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The Truth, Mainly - 05/26/2003

Getting government back on our backs

"That is not it at all," the president said, accidentally quoting T.S. Eliot. "That is not what I meant, at all."

He was talking to himself again—as he had often done in the years following the 2005 abolition of all taxes. It had started the year before with what the president called a "little bitty" tax cut of more than $300 billion on stock dividends. His approval ratings soared, and in the heat of his 2004 campaign, he promised to abolish taxes teetotally—and thereby won a second term.

The president was talking to himself now in 2007 because there was no one else to talk to, all his staff and cabinet having resigned when the government went bankrupt and no one would cash their paychecks.

The president heroically stayed on without salary.

What had happened, of course, was that Corporate America grew surly when the government couldn't continue paying tax rebates, so the CEOs foreclosed on the mortgages they held on federal property.

Thus the president's office was no longer in the White House. The West Wing was now occupied by Halliburton, the East Wing by Enron Resurrected. And losing the Oval Office—now the CEO suite of Bechtel Corp.—was what the president was talking about when he accidentally quoted T.S. Eliot.

Losing his office was not it at all. That was not what he meant, at all.

The president had just wanted to get government off his back.

And now his office and residence were the opposite ends of the main reading room of the Library of Congress, the only federal building that Corporate America allowed the government to keep. And the Library of Congress was driving the president crazy. Nothing there but 18 million books.

It drove him crazy enough that he considered calling out the Marines to get his Oval Office back, but the Marines were now owned by Victoria's Secret.

The Army was now the possession of the National Rifle Association and the Navy and Coast Guard belonged to Evinrude.

There was no longer an Air Force, all the planes (including Air Force One) having been disabled by crash landings brought on when customers pushed the wrong buttons in the rentals from Whee-Fly-Supersonics, Inc.

The president's father had warned him about voodoo economics, but what did his father know? He was one of those economic geezers like:

•Alan Greenspan who told Congress back in 2003 that the tax cut on stock dividends wasn't needed to jumpstart the economy, and that reducing taxes without reducing spending would be economically ruinous.

•Warren Buffett who claimed the tax cut was unfair because only the rich would get the cuts because only the rich get stock dividends.

•The Concord Coalition, a group so out of it that they said the tax cut would mean "an insupportable tax burden for the new generation."

But the president had more immediate worries now: police and fire stations across the nation were empty; Medicare, Medicaid, and Social Security were gone; and the Interstate Highway System now belonged to Wal-Mart.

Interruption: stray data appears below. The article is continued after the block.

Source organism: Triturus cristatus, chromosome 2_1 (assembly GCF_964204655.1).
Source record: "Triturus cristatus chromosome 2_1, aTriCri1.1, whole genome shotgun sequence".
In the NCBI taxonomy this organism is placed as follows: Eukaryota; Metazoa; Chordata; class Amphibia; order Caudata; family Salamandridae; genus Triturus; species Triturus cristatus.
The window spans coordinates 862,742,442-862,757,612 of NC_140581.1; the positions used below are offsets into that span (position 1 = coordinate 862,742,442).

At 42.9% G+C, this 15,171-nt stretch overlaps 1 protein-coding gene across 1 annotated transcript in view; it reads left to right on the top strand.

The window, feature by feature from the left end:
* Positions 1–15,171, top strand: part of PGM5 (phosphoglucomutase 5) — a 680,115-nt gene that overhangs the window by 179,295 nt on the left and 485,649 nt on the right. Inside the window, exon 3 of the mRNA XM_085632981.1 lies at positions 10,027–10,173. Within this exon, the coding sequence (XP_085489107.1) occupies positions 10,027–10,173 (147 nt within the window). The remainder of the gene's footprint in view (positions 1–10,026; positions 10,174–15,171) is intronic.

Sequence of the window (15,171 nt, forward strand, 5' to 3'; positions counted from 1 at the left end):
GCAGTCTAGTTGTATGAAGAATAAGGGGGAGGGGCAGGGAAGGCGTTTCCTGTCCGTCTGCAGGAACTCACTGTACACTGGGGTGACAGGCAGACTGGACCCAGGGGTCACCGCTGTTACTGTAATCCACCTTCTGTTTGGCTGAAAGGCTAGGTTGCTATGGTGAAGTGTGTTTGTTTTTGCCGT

The Truth, Mainly


The I-80 toll from Omaha to the Wyoming line was $450, red-light special.

And worst of all, the public schools had closed.

The president had long talks with Laura about it before they fell asleep on their army cots in the Library of Congress. Laura was ecstatic about waking up each morning surrounded by 18 million books, even though she would have preferred not having to share the rest rooms with library patrons.

And as a public school product herself, Laura was pleased to respond to the member of the Texas legislature who back in 2003 had asked, "Where does this idea come from that everybody deserves free education. . .? It comes from Moscow. From Russia. It comes straight out of the pit of hell."

So Laura looked up the letter Thomas Jefferson had written to John Adams in 1813 about free education. It said that the U.S. should "establish in each ward a free school for reading, writing, and common arithmetic," the graduates of which should then "receive, at the public expense, a higher degree of education," and thereby become "completely prepared by education for defeating the competition of wealth and birth for public trusts."

She showed the president the letter and explained what it meant.

"Government is supposed to help the poor at the expense of the rich?" the president said. "I thought it was the other way around. How do we do it?"

"Taxes," she said. "Putting the government on the back of free enterprise. Enough taxes and we'll get this country running again. As a judge said back in 1904, 'taxes are what we pay for civilized society.'"

"Are you sure that we're not supposed to help the rich at the expense of the poor?" the president asked.

At which point, the collected works of Thomas Jefferson fell from a shelf and bonked the president on the head, breaking the skin enough to draw a little blood.

"That," the president said, accidentally quoting Shakespeare, "is the most unkindest cut of all."


Retired English Professor Leon Satterfield writes to salvage clarity from his confusion. His column appears on alternate Mondays. His e-mail address is: leonsatterfield@earthlink.net.


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